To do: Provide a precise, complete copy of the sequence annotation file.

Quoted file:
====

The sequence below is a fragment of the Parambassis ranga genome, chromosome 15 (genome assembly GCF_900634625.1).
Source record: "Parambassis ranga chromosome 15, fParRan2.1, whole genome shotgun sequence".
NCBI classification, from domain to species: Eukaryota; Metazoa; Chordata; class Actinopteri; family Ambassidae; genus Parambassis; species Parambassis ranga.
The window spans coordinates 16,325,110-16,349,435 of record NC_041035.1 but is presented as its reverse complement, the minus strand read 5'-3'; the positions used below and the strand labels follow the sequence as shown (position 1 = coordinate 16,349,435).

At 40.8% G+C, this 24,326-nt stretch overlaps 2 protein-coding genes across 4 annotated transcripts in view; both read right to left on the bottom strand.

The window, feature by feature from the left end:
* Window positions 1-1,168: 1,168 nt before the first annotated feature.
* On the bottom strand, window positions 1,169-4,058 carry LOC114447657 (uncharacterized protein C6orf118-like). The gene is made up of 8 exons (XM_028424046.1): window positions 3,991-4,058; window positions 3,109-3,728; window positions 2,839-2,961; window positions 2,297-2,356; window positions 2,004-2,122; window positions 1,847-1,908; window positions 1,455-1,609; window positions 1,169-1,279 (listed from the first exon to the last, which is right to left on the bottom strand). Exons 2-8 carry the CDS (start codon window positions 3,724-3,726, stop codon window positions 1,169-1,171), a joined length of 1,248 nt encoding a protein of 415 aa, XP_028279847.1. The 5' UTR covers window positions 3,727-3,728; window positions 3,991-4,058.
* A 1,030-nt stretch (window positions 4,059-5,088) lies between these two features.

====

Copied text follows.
The sequence below is a fragment of the Parambassis ranga genome, chromosome 15 (genome assembly GCF_900634625.1).
Source record: "Parambassis ranga chromosome 15, fParRan2.1, whole genome shotgun sequence".
NCBI classification, from domain to species: Eukaryota; Metazoa; Chordata; class Actinopteri; family Ambassidae; genus Parambassis; species Parambassis ranga.
The window spans coordinates 16,325,110-16,349,435 of record NC_041035.1 but is presented as its reverse complement, the minus strand read 5'-3'; the positions used below and the strand labels follow the sequence as shown (position 1 = coordinate 16,349,435).

At 40.8% G+C, this 24,326-nt stretch overlaps 2 protein-coding genes across 4 annotated transcripts in view; both read right to left on the bottom strand.

The window, feature by feature from the left end:
* Window positions 1-1,168: 1,168 nt before the first annotated feature.
* On the bottom strand, window positions 1,169-4,058 carry LOC114447657 (uncharacterized protein C6orf118-like). The gene is made up of 8 exons (XM_028424046.1): window positions 3,991-4,058; window positions 3,109-3,728; window positions 2,839-2,961; window positions 2,297-2,356; window positions 2,004-2,122; window positions 1,847-1,908; window positions 1,455-1,609; window positions 1,169-1,279 (listed from the first exon to the last, which is right to left on the bottom strand). Exons 2-8 carry the CDS (start codon window positions 3,724-3,726, stop codon window positions 1,169-1,171), a joined length of 1,248 nt encoding a protein of 415 aa, XP_028279847.1. The 5' UTR covers window positions 3,727-3,728; window positions 3,991-4,058.
* A 1,030-nt stretch (window positions 4,059-5,088) lies between these two features.